Criminal Behavior Theories

Criminal Behavior Theories

There are different motives of committing a crime and in most cases juveniles are guided by these motives. Criminology theories have clearly indicated the different reasons as to why juveniles engage in criminal behaviors. The differential association theory by Edwin Sutherland indicates that the motives of committing a crime come from a relationship in a peer. In this case, when youths are relating together they influence each other in a learning approach and some of them may feel that committing a certain crime is a fun. Sutherland indicated that through interaction with others, people come to learn attitudes, values, motives, and techniques for criminal behaviors. This theory mainly talks about how individuals become criminals but does not explain why they become criminals. The aspect of learning is given much consideration since in an interaction group, individuals learn a lot of things from their peers and hence if there is one individual with information concerning how to commit a certain crime or how he or she had ever committed the crime, others will learn the techniques used and may attempt to commit the same crime.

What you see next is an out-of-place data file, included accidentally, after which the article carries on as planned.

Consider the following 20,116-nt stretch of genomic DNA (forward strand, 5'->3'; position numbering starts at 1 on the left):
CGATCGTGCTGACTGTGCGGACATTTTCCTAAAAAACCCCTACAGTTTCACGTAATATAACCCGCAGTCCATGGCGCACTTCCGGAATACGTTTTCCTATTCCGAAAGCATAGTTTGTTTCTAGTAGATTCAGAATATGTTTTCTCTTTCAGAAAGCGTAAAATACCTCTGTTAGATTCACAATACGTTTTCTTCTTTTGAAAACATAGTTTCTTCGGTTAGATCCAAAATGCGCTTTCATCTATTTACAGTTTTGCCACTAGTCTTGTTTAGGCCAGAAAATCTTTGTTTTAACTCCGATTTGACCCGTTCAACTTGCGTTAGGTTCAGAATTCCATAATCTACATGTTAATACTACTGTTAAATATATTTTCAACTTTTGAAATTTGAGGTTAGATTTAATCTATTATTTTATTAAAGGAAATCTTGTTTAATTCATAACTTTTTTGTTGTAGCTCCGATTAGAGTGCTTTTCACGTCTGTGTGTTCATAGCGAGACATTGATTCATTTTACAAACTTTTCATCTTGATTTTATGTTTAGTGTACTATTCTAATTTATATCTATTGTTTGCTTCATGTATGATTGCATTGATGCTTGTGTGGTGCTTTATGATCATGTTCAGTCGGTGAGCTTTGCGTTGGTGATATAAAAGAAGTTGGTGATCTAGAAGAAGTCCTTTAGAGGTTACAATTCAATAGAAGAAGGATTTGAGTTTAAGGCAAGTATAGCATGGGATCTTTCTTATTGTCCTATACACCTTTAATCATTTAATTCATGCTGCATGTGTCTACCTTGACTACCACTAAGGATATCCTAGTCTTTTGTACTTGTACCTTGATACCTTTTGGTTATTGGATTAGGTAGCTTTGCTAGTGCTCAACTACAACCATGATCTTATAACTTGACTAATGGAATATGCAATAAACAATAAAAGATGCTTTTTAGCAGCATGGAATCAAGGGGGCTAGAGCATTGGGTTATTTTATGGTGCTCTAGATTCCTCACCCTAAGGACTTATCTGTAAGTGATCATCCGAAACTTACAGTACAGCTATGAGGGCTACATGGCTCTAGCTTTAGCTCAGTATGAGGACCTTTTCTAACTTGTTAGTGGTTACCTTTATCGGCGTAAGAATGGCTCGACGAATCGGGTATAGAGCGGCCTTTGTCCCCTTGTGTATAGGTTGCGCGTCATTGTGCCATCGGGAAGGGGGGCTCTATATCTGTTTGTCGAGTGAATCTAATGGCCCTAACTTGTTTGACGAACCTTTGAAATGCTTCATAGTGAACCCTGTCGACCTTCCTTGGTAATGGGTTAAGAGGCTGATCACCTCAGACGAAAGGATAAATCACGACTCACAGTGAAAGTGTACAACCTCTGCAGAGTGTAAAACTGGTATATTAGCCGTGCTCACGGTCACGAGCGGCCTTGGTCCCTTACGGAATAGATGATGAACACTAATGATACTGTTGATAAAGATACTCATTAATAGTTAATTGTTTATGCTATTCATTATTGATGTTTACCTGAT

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Works Cited

Adler, Freda, Laufer, William, & Melton, Robert. The Legacy of Anomie Theory. New Jersey: Prentice Hall, 1999. Print

Gaylord, Mark & Galliher, John. The Criminology of Edwin Sutherland. New York: Wiley, 1988. Print